• October 31, 2023

THE CONCH I BLOW THE CONCH ON ISSUES How Social Media Slang Or Jargons Have Affected English Language?

THE CONCH  I BLOW THE CONCH ON ISSUES  How Social Media Slang Or Jargons Have Affected English Language?
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How Social Media Slang Or Jargons Have Affected English Language?

By Alusine Fullah

As a former teacher, I was privileged to go through some exams answer booklet that some pupils/ students wrote and I was open-mouthed. Honestly, I get bewildered these days reading many of the posts on social media, and text messages sent through cell phones, because of the kind of English that young people now write/ speak. To be frank, the kind of new English being written by WhatsApp, Facebook and tweeter users, particularly university students, is however so appalling and disgusting, because it is crawling into regular writing. Tweeting and texting is vastly producing a generation of users of English. It is sad or even worse that they are using English as a second language. Looking at the older generation who had to go through the rigor of being told to write proper English or being chastised/ severely punished in schools/ at home for speaking vernacular or for making careless mistakes of grammar and punctuation, the kind of English now being written by young people can be TOTALLY CONFUSING.

Moreover, as a new generation, they don’t have an iota of regard for punctuation. In fact many a time, they don’t know the difference between a comma and a colon not to talk about proper words correction. Many social media users have murdered parts of speech; ignore punctuation; and violate all rules of lexis and syntax. They seem to rely more on sound rather than formal meaning. My phobia is that a generation being brought on twitter, Facebook, WhatsApp English is showing a lack of capacity to write impeccable English or communicate properly. Interestingly, the irony is that it makes sense to the users, and they can conduct lengthy conversations in this strange version of the English language. Social media English has been subjected to the punishment of excessive abbreviation, compression and modification. It is English by sound.

In place of the word “the” you are likely to see “d”, “are” you are likely to see “ar”, “you” you are likely to see “u” “see” as “c”, “hate” as “8”, “forget” as “4get” “between” as “btwen” “your” as “ur”, “how are you” as “hawayu”, “thank you” as “tank u” etc. haaaaaaaaa!!! Very interesting!!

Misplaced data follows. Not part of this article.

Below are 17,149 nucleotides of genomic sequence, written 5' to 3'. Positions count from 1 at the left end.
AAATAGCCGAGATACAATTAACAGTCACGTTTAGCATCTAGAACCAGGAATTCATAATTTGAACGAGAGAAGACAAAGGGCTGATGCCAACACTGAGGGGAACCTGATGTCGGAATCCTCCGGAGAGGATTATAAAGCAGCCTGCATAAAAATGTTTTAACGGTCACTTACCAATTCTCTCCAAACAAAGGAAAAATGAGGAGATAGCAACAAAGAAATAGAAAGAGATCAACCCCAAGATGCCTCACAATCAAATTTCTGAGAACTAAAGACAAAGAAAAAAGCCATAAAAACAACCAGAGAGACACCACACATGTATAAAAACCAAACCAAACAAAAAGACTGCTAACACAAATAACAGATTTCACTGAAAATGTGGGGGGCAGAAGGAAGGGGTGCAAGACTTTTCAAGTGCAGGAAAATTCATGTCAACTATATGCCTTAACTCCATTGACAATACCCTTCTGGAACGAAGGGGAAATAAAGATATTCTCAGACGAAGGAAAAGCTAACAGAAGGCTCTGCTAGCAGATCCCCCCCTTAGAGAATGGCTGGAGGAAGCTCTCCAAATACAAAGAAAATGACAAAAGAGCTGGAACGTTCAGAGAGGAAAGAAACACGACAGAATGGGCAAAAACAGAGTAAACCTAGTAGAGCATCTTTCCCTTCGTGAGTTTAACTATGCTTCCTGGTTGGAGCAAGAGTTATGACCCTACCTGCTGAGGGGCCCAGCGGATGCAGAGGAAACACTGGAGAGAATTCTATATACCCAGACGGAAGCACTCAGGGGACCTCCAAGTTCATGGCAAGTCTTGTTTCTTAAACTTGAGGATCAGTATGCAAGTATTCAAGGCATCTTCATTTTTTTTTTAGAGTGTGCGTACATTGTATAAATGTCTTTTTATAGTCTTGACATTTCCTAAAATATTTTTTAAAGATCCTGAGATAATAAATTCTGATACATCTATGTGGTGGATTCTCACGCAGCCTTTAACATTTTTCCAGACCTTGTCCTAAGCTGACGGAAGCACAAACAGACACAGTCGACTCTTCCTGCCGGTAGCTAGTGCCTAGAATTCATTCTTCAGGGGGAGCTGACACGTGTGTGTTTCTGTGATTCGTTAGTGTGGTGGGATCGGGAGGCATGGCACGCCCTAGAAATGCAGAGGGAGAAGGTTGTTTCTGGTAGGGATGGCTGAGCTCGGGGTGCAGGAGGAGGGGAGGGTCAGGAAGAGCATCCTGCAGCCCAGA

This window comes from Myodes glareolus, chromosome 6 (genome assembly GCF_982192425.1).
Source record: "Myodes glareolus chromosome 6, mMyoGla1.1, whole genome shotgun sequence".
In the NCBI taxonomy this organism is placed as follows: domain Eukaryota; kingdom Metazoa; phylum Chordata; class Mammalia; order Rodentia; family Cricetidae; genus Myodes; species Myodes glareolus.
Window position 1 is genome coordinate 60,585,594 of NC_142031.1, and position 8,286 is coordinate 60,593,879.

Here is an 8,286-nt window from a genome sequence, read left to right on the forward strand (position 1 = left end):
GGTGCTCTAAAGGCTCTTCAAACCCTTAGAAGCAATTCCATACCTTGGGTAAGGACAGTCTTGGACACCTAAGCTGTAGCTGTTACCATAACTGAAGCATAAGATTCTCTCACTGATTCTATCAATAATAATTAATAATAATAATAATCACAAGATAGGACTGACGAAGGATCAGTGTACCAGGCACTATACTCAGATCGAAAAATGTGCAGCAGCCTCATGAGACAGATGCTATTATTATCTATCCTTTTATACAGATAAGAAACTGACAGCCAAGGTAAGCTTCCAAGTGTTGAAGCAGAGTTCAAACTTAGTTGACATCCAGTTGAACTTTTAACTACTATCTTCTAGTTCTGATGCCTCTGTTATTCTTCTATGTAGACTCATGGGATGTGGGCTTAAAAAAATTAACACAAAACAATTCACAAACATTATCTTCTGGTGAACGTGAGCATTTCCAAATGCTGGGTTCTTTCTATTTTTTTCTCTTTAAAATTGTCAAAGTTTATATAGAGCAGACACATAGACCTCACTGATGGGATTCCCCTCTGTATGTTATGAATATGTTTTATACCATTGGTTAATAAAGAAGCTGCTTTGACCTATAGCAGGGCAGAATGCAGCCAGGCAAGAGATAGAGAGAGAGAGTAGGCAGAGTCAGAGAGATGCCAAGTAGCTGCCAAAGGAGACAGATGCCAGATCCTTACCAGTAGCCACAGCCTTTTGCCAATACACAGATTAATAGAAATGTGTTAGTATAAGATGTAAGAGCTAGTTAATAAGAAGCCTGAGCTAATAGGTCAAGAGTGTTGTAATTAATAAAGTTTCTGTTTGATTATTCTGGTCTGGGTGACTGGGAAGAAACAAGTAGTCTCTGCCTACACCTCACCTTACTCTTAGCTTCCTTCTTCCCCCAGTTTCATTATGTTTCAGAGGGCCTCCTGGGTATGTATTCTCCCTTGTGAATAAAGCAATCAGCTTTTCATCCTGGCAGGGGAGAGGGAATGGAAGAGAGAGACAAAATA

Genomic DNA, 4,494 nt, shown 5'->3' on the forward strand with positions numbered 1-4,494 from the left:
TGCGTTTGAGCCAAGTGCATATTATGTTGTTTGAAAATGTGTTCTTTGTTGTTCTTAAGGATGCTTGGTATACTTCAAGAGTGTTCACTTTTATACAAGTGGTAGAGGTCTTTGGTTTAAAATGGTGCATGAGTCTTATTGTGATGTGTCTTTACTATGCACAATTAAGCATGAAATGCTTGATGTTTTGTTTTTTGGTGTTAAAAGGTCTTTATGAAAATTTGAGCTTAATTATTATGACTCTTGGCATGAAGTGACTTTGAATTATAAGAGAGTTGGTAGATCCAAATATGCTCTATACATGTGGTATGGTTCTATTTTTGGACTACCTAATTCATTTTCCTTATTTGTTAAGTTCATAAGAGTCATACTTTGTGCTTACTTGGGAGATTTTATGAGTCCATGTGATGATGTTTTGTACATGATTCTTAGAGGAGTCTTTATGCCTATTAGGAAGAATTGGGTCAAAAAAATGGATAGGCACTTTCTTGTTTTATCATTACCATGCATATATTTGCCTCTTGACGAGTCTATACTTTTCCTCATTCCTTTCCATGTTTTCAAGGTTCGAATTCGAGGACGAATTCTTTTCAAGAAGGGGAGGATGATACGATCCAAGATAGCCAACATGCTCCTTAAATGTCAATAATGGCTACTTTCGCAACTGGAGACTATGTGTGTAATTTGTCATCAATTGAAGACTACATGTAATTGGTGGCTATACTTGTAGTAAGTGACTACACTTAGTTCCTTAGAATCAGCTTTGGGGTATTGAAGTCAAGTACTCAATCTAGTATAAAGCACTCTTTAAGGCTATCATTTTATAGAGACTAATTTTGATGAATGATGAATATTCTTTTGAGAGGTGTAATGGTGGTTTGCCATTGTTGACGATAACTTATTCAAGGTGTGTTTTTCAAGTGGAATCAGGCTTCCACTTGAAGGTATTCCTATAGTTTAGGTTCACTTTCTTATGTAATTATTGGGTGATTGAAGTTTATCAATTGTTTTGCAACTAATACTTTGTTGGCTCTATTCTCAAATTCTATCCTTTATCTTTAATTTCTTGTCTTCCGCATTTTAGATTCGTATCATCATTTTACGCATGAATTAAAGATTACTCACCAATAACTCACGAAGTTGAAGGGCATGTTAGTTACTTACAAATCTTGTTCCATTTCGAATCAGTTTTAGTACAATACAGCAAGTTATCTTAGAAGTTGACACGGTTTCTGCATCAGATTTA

This paring down of language gets really worse when it is further reduced to mere jargon that is understood only by the users/ young generations who have accustomed to it. Parents, you can take a look at your child’s text messages or WhatsApp and not be able any sense out of the jumble of incorrect English, graphics, memes and pure lingo. The danger is that sexually suggestive conversations can be carried out by two young persons, texting each other and a dinosaur-parent/ teacher would have no idea. What can a teacher/ guardian/ parent make out of the following: “121” (one to one) “53x” (sex) “I43” (I love you) “ADIDAS” (all day I dream about sex) “AML” (all my love) “BFF” (best friend forever) “9” (parent is watching) “99” (parent is no longer watching). This bunch of abbreviation and incorrect English has revealed certain things about the growing up generation. There is a fascination with speed when they get on their phones and other social media platforms. Many of the pupils/ students who have become socialized and infatuated into this new mode of communication are not always able to distinguish between impeccable and faulty English, and this is why parents and teachers MUST be concerned. It is possible to conclude that the teaching of morphology and syntax in our various schools is no longer as rigorous as it used to be. Teachers and parents have a great onus to ensure that their children are able to learn the very minimum of skills: the ability to communicate in decent and impeccable way.

Yes, the ability to write clearly has great tendency to strengthen the person’s ability to think clearly and to communicate effective. It should not be surprising that many young people these days seem more at home in the world of gadgets and electronic appliances. Social media jargons are vastly influencing English language and the standard of education too. As a nation what are we to do about it? Today, if students/ pupils cannot write flawless English in their exams (WASSCE/ BECE) I am confidently to say that it is as a result of social media jargons. Many of them cannot spell well, also many of them cannot pronounce well. Why? Social media jargons are contributing immensely to it.

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